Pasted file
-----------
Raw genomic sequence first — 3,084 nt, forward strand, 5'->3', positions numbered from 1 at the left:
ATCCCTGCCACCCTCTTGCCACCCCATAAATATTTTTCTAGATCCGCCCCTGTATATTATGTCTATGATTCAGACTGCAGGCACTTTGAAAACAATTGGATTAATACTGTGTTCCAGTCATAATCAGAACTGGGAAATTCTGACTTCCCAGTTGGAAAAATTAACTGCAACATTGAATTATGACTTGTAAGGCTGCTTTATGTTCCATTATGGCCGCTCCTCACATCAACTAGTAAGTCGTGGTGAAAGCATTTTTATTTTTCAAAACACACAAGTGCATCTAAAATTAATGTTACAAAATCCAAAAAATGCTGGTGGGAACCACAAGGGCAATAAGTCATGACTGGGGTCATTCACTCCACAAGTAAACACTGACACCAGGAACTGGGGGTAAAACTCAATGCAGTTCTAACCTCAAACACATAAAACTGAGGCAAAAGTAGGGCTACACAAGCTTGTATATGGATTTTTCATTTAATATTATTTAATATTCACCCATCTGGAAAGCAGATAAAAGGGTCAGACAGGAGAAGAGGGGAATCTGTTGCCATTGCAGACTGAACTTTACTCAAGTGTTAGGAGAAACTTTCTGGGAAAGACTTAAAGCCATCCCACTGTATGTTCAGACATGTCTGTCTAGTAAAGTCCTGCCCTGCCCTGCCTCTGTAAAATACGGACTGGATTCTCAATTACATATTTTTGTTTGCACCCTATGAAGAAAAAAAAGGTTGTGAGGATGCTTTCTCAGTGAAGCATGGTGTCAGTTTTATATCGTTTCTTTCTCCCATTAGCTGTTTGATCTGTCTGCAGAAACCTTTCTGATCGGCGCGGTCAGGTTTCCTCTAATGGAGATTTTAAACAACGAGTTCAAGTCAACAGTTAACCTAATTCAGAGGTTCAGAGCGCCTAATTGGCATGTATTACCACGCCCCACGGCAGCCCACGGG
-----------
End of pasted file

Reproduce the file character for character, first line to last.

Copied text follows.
Raw genomic sequence first — 3,084 nt, forward strand, 5'->3', positions numbered from 1 at the left:
ATCCCTGCCACCCTCTTGCCACCCCATAAATATTTTTCTAGATCCGCCCCTGTATATTATGTCTATGATTCAGACTGCAGGCACTTTGAAAACAATTGGATTAATACTGTGTTCCAGTCATAATCAGAACTGGGAAATTCTGACTTCCCAGTTGGAAAAATTAACTGCAACATTGAATTATGACTTGTAAGGCTGCTTTATGTTCCATTATGGCCGCTCCTCACATCAACTAGTAAGTCGTGGTGAAAGCATTTTTATTTTTCAAAACACACAAGTGCATCTAAAATTAATGTTACAAAATCCAAAAAATGCTGGTGGGAACCACAAGGGCAATAAGTCATGACTGGGGTCATTCACTCCACAAGTAAACACTGACACCAGGAACTGGGGGTAAAACTCAATGCAGTTCTAACCTCAAACACATAAAACTGAGGCAAAAGTAGGGCTACACAAGCTTGTATATGGATTTTTCATTTAATATTATTTAATATTCACCCATCTGGAAAGCAGATAAAAGGGTCAGACAGGAGAAGAGGGGAATCTGTTGCCATTGCAGACTGAACTTTACTCAAGTGTTAGGAGAAACTTTCTGGGAAAGACTTAAAGCCATCCCACTGTATGTTCAGACATGTCTGTCTAGTAAAGTCCTGCCCTGCCCTGCCTCTGTAAAATACGGACTGGATTCTCAATTACATATTTTTGTTTGCACCCTATGAAGAAAAAAAAGGTTGTGAGGATGCTTTCTCAGTGAAGCATGGTGTCAGTTTTATATCGTTTCTTTCTCCCATTAGCTGTTTGATCTGTCTGCAGAAACCTTTCTGATCGGCGCGGTCAGGTTTCCTCTAATGGAGATTTTAAACAACGAGTTCAAGTCAACAGTTAACCTAATTCAGAGGTTCAGAGCGCCTAATTGGCATGTATTACCACGCCCCACGGCAGCCCACGGG